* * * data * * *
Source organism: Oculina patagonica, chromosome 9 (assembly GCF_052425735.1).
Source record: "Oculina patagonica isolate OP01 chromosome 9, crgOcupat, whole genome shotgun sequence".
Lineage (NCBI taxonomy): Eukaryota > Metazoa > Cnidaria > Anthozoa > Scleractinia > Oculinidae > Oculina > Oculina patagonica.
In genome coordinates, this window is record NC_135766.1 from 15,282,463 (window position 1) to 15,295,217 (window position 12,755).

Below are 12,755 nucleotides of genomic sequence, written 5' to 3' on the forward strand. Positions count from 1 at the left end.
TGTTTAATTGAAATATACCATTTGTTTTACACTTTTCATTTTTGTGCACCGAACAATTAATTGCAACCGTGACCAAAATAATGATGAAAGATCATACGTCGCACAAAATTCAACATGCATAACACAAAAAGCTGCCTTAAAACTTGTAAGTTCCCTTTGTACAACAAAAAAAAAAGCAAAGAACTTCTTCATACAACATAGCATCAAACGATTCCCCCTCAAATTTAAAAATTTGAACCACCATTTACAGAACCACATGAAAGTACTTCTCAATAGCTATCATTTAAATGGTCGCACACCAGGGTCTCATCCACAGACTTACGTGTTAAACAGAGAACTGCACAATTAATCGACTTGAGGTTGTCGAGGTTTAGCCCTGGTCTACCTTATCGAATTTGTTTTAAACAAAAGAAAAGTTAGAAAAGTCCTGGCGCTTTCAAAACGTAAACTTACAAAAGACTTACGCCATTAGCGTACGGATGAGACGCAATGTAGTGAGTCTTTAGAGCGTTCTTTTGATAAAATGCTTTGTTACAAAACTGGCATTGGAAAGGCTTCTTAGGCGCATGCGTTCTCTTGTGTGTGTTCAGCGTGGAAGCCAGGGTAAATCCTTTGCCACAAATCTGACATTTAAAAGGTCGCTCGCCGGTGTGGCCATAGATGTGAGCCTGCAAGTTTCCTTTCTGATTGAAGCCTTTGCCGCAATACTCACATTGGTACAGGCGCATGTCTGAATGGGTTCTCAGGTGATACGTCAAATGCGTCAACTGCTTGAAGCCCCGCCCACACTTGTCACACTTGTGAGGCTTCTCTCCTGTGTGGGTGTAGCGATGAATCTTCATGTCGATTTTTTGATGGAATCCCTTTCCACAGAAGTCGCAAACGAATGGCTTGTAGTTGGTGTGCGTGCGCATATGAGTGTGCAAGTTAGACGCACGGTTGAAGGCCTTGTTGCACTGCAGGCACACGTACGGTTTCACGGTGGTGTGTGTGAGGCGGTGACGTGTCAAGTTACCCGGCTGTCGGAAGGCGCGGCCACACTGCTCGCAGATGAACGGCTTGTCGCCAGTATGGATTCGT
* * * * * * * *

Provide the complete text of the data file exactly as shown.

Source organism: Oculina patagonica, chromosome 9 (assembly GCF_052425735.1).
Source record: "Oculina patagonica isolate OP01 chromosome 9, crgOcupat, whole genome shotgun sequence".
Lineage (NCBI taxonomy): Eukaryota > Metazoa > Cnidaria > Anthozoa > Scleractinia > Oculinidae > Oculina > Oculina patagonica.
In genome coordinates, this window is record NC_135766.1 from 15,282,463 (window position 1) to 15,295,217 (window position 12,755).

Below are 12,755 nucleotides of genomic sequence, written 5' to 3' on the forward strand. Positions count from 1 at the left end.
TGTTTAATTGAAATATACCATTTGTTTTACACTTTTCATTTTTGTGCACCGAACAATTAATTGCAACCGTGACCAAAATAATGATGAAAGATCATACGTCGCACAAAATTCAACATGCATAACACAAAAAGCTGCCTTAAAACTTGTAAGTTCCCTTTGTACAACAAAAAAAAAAGCAAAGAACTTCTTCATACAACATAGCATCAAACGATTCCCCCTCAAATTTAAAAATTTGAACCACCATTTACAGAACCACATGAAAGTACTTCTCAATAGCTATCATTTAAATGGTCGCACACCAGGGTCTCATCCACAGACTTACGTGTTAAACAGAGAACTGCACAATTAATCGACTTGAGGTTGTCGAGGTTTAGCCCTGGTCTACCTTATCGAATTTGTTTTAAACAAAAGAAAAGTTAGAAAAGTCCTGGCGCTTTCAAAACGTAAACTTACAAAAGACTTACGCCATTAGCGTACGGATGAGACGCAATGTAGTGAGTCTTTAGAGCGTTCTTTTGATAAAATGCTTTGTTACAAAACTGGCATTGGAAAGGCTTCTTAGGCGCATGCGTTCTCTTGTGTGTGTTCAGCGTGGAAGCCAGGGTAAATCCTTTGCCACAAATCTGACATTTAAAAGGTCGCTCGCCGGTGTGGCCATAGATGTGAGCCTGCAAGTTTCCTTTCTGATTGAAGCCTTTGCCGCAATACTCACATTGGTACAGGCGCATGTCTGAATGGGTTCTCAGGTGATACGTCAAATGCGTCAACTGCTTGAAGCCCCGCCCACACTTGTCACACTTGTGAGGCTTCTCTCCTGTGTGGGTGTAGCGATGAATCTTCATGTCGATTTTTTGATGGAATCCCTTTCCACAGAAGTCGCAAACGAATGGCTTGTAGTTGGTGTGCGTGCGCATATGAGTGTGCAAGTTAGACGCACGGTTGAAGGCCTTGTTGCACTGCAGGCACACGTACGGTTTCACGGTGGTGTGTGTGAGGCGGTGACGTGTCAAGTTACCCGGCTGTCGGAAGGCGCGGCCACACTGCTCGCAGATGAACGGCTTGTCGCCAGTATGGATTCGT